"Slowly the young girl sets down on the bank of the river, slowly dipping her bare feet in"

Couple of things here: Firstly, you've used "slowly" in the previous sentence and twice in this sentence. That's two times too many, you need to pick a different word two more times so that this can read smoother. Perhaps try editing one of the "slowly" out with "gently" or something else along those lines. Whatever works for you. Also, it should be "sits" instead of "sets." Finally, I would suggest that you re word the last bit after the comma a little. Perhaps say something along the lines of: "gently dipping her bare feet into the gelid murk, rippling slightly at her stroke." or something like that, whatever you choose.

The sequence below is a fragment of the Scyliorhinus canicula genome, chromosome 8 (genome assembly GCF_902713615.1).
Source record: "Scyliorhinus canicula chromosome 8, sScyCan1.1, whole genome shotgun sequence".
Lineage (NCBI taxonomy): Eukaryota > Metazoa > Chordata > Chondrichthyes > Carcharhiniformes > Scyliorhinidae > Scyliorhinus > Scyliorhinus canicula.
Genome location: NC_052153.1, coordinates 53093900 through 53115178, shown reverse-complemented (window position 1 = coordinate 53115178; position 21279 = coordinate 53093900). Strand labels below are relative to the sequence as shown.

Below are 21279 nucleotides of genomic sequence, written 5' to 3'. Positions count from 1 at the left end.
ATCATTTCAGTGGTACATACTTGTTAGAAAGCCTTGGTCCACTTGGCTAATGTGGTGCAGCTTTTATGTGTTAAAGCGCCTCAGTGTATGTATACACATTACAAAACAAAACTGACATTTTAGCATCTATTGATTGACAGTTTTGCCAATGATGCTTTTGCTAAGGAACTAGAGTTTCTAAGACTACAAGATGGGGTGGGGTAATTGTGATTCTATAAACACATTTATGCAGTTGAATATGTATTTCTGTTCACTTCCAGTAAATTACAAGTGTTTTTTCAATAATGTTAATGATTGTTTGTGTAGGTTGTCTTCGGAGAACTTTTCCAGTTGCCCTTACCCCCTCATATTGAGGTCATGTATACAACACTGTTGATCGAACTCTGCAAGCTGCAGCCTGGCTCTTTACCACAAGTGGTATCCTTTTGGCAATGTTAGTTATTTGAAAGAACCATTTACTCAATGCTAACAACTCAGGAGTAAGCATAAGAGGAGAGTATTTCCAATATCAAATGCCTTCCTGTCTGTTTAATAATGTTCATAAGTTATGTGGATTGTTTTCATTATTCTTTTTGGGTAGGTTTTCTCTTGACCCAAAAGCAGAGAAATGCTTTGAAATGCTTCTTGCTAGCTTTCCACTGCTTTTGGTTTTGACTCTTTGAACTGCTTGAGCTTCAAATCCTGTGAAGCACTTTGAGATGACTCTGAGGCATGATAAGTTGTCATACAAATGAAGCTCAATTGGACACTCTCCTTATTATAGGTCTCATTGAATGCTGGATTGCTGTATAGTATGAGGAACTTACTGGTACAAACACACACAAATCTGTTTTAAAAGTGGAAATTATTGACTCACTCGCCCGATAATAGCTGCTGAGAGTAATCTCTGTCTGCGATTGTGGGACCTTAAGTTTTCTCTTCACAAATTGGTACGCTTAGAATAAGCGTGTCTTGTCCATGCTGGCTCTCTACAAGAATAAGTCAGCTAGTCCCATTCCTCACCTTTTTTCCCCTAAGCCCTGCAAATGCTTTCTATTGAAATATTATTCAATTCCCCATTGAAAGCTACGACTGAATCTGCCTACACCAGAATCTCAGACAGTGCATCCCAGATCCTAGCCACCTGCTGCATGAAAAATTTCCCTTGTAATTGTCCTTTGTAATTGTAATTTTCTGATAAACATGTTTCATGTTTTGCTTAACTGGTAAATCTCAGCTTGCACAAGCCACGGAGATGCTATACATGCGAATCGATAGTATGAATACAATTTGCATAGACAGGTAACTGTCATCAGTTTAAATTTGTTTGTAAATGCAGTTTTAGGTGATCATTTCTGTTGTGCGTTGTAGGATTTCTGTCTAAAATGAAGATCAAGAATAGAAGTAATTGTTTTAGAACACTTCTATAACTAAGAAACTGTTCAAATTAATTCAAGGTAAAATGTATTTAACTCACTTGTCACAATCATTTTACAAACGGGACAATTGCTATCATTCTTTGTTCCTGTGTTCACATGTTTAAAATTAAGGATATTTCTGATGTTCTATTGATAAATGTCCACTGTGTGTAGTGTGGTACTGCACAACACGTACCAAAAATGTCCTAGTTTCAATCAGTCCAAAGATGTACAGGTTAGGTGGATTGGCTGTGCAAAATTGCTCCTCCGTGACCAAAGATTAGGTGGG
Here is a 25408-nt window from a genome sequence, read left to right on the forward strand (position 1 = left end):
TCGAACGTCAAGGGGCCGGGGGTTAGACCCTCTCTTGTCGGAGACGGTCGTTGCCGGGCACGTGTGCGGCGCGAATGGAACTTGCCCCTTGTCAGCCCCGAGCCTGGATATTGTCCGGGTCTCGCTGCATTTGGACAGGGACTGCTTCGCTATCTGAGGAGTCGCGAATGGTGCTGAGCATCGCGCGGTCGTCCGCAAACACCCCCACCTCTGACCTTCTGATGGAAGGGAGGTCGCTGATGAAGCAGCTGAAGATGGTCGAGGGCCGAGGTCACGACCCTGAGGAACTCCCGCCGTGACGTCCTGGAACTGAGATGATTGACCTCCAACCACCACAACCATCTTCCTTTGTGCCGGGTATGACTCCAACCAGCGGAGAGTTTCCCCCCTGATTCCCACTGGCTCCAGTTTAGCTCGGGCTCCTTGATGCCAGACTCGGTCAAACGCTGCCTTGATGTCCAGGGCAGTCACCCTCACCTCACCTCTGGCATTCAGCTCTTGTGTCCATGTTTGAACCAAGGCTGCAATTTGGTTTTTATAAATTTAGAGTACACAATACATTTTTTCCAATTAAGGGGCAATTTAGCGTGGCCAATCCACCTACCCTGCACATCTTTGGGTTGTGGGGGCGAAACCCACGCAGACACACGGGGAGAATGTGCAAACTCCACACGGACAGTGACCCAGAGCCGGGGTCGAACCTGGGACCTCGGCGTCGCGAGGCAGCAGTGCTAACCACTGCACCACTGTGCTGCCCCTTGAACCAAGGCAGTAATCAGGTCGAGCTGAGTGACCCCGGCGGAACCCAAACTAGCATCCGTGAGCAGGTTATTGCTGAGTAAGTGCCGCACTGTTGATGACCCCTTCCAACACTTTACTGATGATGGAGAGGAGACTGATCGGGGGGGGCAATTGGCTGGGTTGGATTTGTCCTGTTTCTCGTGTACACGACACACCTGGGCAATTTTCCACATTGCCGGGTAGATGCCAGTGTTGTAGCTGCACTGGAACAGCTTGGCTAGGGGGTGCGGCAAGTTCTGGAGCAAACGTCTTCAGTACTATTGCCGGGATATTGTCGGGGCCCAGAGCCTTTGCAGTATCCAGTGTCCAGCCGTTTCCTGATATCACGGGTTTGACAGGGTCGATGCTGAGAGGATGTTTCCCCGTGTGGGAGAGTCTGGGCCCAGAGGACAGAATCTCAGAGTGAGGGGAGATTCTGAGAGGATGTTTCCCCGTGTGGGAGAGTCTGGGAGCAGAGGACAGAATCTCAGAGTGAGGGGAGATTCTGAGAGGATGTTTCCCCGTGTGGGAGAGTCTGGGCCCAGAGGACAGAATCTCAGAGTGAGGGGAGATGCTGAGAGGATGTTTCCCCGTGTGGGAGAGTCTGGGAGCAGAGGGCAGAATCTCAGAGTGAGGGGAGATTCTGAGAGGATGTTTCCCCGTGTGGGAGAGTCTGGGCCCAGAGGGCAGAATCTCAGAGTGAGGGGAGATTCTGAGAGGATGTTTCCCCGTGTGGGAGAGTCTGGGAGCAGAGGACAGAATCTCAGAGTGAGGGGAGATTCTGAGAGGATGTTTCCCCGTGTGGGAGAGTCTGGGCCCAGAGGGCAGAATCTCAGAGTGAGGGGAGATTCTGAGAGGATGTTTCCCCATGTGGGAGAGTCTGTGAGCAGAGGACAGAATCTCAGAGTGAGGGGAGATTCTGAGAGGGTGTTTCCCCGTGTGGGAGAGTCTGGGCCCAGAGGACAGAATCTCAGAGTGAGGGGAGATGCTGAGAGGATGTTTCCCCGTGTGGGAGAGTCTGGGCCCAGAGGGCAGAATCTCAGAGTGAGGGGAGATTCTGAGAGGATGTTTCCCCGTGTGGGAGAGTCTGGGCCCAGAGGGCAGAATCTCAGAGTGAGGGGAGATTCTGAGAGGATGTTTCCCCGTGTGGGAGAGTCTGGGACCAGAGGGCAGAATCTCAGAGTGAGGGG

That second paragraph is pretty darn great, excellent imagery there. Although, I'm not sure what's the purpose of it all? If you're choosing to just describe the beauty of everything, go more into it and really set up a scene in the readers head. If you're trying to craft a story add in some more substantial plot line to make this all make sense. All and all great writing and wonderful imagery, just in need of a few tiny touch ups.

Let me know if you ever need a review. Keep up the good work!

TuckEr EllswroTh :smt032






Personally these are just a few things that just came to me one day. There is nothing special about them. I was sitting outside with my laptop doing some free writing and that came to mind.



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Sun Mar 24, 2013 9:45 am
guineapiggirl wrote a review...



Heya! Hannah's got in with some sciencey and practical (and a bit of psychological...) stuff. I'm just going to review these grammatically and as descriptive images.